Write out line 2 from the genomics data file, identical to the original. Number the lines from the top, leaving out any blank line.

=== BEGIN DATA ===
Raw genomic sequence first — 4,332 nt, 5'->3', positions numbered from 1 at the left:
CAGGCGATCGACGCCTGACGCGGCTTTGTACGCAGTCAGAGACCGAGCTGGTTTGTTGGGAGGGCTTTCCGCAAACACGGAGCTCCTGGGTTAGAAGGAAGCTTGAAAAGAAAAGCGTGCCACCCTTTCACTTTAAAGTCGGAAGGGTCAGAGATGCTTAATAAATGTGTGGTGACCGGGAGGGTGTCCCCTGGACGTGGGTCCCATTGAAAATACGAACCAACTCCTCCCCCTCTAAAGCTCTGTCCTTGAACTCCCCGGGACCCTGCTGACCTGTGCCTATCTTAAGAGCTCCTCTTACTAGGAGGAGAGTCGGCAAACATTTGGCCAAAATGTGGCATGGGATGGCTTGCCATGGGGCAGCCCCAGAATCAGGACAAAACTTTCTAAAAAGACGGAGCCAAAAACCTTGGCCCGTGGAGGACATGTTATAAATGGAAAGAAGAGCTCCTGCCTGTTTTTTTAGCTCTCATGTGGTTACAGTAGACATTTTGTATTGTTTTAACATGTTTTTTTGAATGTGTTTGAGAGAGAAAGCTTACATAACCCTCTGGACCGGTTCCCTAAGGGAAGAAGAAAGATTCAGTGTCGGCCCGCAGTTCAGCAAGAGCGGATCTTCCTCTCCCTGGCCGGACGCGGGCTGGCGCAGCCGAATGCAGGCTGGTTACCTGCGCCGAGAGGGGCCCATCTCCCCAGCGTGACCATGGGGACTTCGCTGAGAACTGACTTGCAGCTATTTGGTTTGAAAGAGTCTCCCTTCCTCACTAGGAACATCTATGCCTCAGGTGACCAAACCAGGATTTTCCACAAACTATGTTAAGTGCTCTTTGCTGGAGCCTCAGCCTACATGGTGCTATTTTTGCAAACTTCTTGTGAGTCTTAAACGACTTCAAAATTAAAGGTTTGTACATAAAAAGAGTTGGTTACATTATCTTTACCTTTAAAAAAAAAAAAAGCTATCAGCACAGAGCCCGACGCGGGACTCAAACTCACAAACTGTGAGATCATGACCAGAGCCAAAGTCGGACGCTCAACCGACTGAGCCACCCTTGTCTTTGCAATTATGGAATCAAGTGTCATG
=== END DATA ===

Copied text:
CAGGCGATCGACGCCTGACGCGGCTTTGTACGCAGTCAGAGACCGAGCTGGTTTGTTGGGAGGGCTTTCCGCAAACACGGAGCTCCTGGGTTAGAAGGAAGCTTGAAAAGAAAAGCGTGCCACCCTTTCACTTTAAAGTCGGAAGGGTCAGAGATGCTTAATAAATGTGTGGTGACCGGGAGGGTGTCCCCTGGACGTGGGTCCCATTGAAAATACGAACCAACTCCTCCCCCTCTAAAGCTCTGTCCTTGAACTCCCCGGGACCCTGCTGACCTGTGCCTATCTTAAGAGCTCCTCTTACTAGGAGGAGAGTCGGCAAACATTTGGCCAAAATGTGGCATGGGATGGCTTGCCATGGGGCAGCCCCAGAATCAGGACAAAACTTTCTAAAAAGACGGAGCCAAAAACCTTGGCCCGTGGAGGACATGTTATAAATGGAAAGAAGAGCTCCTGCCTGTTTTTTTAGCTCTCATGTGGTTACAGTAGACATTTTGTATTGTTTTAACATGTTTTTTTGAATGTGTTTGAGAGAGAAAGCTTACATAACCCTCTGGACCGGTTCCCTAAGGGAAGAAGAAAGATTCAGTGTCGGCCCGCAGTTCAGCAAGAGCGGATCTTCCTCTCCCTGGCCGGACGCGGGCTGGCGCAGCCGAATGCAGGCTGGTTACCTGCGCCGAGAGGGGCCCATCTCCCCAGCGTGACCATGGGGACTTCGCTGAGAACTGACTTGCAGCTATTTGGTTTGAAAGAGTCTCCCTTCCTCACTAGGAACATCTATGCCTCAGGTGACCAAACCAGGATTTTCCACAAACTATGTTAAGTGCTCTTTGCTGGAGCCTCAGCCTACATGGTGCTATTTTTGCAAACTTCTTGTGAGTCTTAAACGACTTCAAAATTAAAGGTTTGTACATAAAAAGAGTTGGTTACATTATCTTTACCTTTAAAAAAAAAAAAAGCTATCAGCACAGAGCCCGACGCGGGACTCAAACTCACAAACTGTGAGATCATGACCAGAGCCAAAGTCGGACGCTCAACCGACTGAGCCACCCTTGTCTTTGCAATTATGGAATCAAGTGTCATG